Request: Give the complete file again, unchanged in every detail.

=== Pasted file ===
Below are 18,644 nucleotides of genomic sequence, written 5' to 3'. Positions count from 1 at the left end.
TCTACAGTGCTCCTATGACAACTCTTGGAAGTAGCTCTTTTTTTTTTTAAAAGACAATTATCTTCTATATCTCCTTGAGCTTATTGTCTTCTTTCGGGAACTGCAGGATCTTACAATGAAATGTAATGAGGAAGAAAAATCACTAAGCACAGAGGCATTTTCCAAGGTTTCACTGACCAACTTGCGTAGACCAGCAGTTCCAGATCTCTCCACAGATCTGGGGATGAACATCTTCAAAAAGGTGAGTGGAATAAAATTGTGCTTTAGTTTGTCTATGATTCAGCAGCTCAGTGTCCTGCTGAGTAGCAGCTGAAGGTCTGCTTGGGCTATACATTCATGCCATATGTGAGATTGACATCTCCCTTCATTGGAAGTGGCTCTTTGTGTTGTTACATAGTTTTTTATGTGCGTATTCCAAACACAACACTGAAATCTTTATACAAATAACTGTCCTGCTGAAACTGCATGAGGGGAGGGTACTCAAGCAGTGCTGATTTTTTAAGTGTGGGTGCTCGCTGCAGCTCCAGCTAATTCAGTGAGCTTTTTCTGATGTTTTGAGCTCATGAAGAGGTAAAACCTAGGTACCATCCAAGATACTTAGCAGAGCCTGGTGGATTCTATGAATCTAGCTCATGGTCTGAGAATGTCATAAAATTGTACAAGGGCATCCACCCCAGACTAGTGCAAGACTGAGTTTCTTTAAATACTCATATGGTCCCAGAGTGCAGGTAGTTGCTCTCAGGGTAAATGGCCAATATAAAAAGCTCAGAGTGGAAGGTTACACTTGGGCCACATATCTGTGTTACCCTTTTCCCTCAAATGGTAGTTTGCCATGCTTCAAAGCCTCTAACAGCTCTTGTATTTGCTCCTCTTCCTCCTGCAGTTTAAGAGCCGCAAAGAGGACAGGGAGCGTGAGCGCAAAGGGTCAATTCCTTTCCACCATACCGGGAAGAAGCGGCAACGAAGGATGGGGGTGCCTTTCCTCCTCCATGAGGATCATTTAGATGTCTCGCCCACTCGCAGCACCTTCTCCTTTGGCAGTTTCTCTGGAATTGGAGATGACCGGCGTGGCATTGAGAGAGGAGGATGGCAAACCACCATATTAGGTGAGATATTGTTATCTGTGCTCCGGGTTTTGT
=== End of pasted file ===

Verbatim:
Below are 18,644 nucleotides of genomic sequence, written 5' to 3'. Positions count from 1 at the left end.
TCTACAGTGCTCCTATGACAACTCTTGGAAGTAGCTCTTTTTTTTTTTAAAAGACAATTATCTTCTATATCTCCTTGAGCTTATTGTCTTCTTTCGGGAACTGCAGGATCTTACAATGAAATGTAATGAGGAAGAAAAATCACTAAGCACAGAGGCATTTTCCAAGGTTTCACTGACCAACTTGCGTAGACCAGCAGTTCCAGATCTCTCCACAGATCTGGGGATGAACATCTTCAAAAAGGTGAGTGGAATAAAATTGTGCTTTAGTTTGTCTATGATTCAGCAGCTCAGTGTCCTGCTGAGTAGCAGCTGAAGGTCTGCTTGGGCTATACATTCATGCCATATGTGAGATTGACATCTCCCTTCATTGGAAGTGGCTCTTTGTGTTGTTACATAGTTTTTTATGTGCGTATTCCAAACACAACACTGAAATCTTTATACAAATAACTGTCCTGCTGAAACTGCATGAGGGGAGGGTACTCAAGCAGTGCTGATTTTTTAAGTGTGGGTGCTCGCTGCAGCTCCAGCTAATTCAGTGAGCTTTTTCTGATGTTTTGAGCTCATGAAGAGGTAAAACCTAGGTACCATCCAAGATACTTAGCAGAGCCTGGTGGATTCTATGAATCTAGCTCATGGTCTGAGAATGTCATAAAATTGTACAAGGGCATCCACCCCAGACTAGTGCAAGACTGAGTTTCTTTAAATACTCATATGGTCCCAGAGTGCAGGTAGTTGCTCTCAGGGTAAATGGCCAATATAAAAAGCTCAGAGTGGAAGGTTACACTTGGGCCACATATCTGTGTTACCCTTTTCCCTCAAATGGTAGTTTGCCATGCTTCAAAGCCTCTAACAGCTCTTGTATTTGCTCCTCTTCCTCCTGCAGTTTAAGAGCCGCAAAGAGGACAGGGAGCGTGAGCGCAAAGGGTCAATTCCTTTCCACCATACCGGGAAGAAGCGGCAACGAAGGATGGGGGTGCCTTTCCTCCTCCATGAGGATCATTTAGATGTCTCGCCCACTCGCAGCACCTTCTCCTTTGGCAGTTTCTCTGGAATTGGAGATGACCGGCGTGGCATTGAGAGAGGAGGATGGCAAACCACCATATTAGGTGAGATATTGTTATCTGTGCTCCGGGTTTTGT